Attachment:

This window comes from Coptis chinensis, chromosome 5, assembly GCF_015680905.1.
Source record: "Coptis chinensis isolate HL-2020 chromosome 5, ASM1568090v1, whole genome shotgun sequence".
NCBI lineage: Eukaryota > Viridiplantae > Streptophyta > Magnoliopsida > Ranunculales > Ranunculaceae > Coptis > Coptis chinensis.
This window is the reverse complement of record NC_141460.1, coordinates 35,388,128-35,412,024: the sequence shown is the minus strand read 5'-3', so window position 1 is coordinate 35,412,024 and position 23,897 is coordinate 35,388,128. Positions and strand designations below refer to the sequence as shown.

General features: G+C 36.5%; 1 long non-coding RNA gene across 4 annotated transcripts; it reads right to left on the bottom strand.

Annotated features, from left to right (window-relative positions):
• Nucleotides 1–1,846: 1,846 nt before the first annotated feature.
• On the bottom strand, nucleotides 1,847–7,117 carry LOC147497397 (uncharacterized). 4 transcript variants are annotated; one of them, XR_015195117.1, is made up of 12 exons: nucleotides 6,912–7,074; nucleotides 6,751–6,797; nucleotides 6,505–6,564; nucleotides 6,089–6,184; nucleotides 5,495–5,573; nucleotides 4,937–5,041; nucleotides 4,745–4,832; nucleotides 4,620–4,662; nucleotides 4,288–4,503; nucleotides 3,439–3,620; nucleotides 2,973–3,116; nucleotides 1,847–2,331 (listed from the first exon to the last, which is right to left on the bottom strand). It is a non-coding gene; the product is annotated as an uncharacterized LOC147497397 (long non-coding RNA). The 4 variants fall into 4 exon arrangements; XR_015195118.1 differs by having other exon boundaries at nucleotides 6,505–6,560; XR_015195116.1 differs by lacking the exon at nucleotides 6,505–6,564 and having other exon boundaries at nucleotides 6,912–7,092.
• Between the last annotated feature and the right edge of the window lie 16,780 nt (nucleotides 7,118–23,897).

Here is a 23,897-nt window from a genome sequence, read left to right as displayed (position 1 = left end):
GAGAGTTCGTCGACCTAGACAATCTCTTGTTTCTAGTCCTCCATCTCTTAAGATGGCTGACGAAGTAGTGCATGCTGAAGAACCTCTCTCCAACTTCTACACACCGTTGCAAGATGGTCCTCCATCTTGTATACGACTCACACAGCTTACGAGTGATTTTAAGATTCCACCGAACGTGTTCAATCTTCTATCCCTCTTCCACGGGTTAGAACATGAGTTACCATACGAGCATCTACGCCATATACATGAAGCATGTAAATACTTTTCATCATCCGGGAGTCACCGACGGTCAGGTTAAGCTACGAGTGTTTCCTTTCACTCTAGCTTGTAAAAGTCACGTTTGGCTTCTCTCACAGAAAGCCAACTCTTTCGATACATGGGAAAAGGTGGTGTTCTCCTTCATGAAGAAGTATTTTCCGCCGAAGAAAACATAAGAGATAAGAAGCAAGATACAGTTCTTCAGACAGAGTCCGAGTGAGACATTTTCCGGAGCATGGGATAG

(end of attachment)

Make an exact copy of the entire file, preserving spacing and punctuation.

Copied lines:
This window comes from Coptis chinensis, chromosome 5, assembly GCF_015680905.1.
Source record: "Coptis chinensis isolate HL-2020 chromosome 5, ASM1568090v1, whole genome shotgun sequence".
NCBI lineage: Eukaryota > Viridiplantae > Streptophyta > Magnoliopsida > Ranunculales > Ranunculaceae > Coptis > Coptis chinensis.
This window is the reverse complement of record NC_141460.1, coordinates 35,388,128-35,412,024: the sequence shown is the minus strand read 5'-3', so window position 1 is coordinate 35,412,024 and position 23,897 is coordinate 35,388,128. Positions and strand designations below refer to the sequence as shown.

General features: G+C 36.5%; 1 long non-coding RNA gene across 4 annotated transcripts; it reads right to left on the bottom strand.

Annotated features, from left to right (window-relative positions):
• Nucleotides 1–1,846: 1,846 nt before the first annotated feature.
• On the bottom strand, nucleotides 1,847–7,117 carry LOC147497397 (uncharacterized). 4 transcript variants are annotated; one of them, XR_015195117.1, is made up of 12 exons: nucleotides 6,912–7,074; nucleotides 6,751–6,797; nucleotides 6,505–6,564; nucleotides 6,089–6,184; nucleotides 5,495–5,573; nucleotides 4,937–5,041; nucleotides 4,745–4,832; nucleotides 4,620–4,662; nucleotides 4,288–4,503; nucleotides 3,439–3,620; nucleotides 2,973–3,116; nucleotides 1,847–2,331 (listed from the first exon to the last, which is right to left on the bottom strand). It is a non-coding gene; the product is annotated as an uncharacterized LOC147497397 (long non-coding RNA). The 4 variants fall into 4 exon arrangements; XR_015195118.1 differs by having other exon boundaries at nucleotides 6,505–6,560; XR_015195116.1 differs by lacking the exon at nucleotides 6,505–6,564 and having other exon boundaries at nucleotides 6,912–7,092.
• Between the last annotated feature and the right edge of the window lie 16,780 nt (nucleotides 7,118–23,897).

Here is a 23,897-nt window from a genome sequence, read left to right as displayed (position 1 = left end):
GAGAGTTCGTCGACCTAGACAATCTCTTGTTTCTAGTCCTCCATCTCTTAAGATGGCTGACGAAGTAGTGCATGCTGAAGAACCTCTCTCCAACTTCTACACACCGTTGCAAGATGGTCCTCCATCTTGTATACGACTCACACAGCTTACGAGTGATTTTAAGATTCCACCGAACGTGTTCAATCTTCTATCCCTCTTCCACGGGTTAGAACATGAGTTACCATACGAGCATCTACGCCATATACATGAAGCATGTAAATACTTTTCATCATCCGGGAGTCACCGACGGTCAGGTTAAGCTACGAGTGTTTCCTTTCACTCTAGCTTGTAAAAGTCACGTTTGGCTTCTCTCACAGAAAGCCAACTCTTTCGATACATGGGAAAAGGTGGTGTTCTCCTTCATGAAGAAGTATTTTCCGCCGAAGAAAACATAAGAGATAAGAAGCAAGATACAGTTCTTCAGACAGAGTCCGAGTGAGACATTTTCCGGAGCATGGGATAG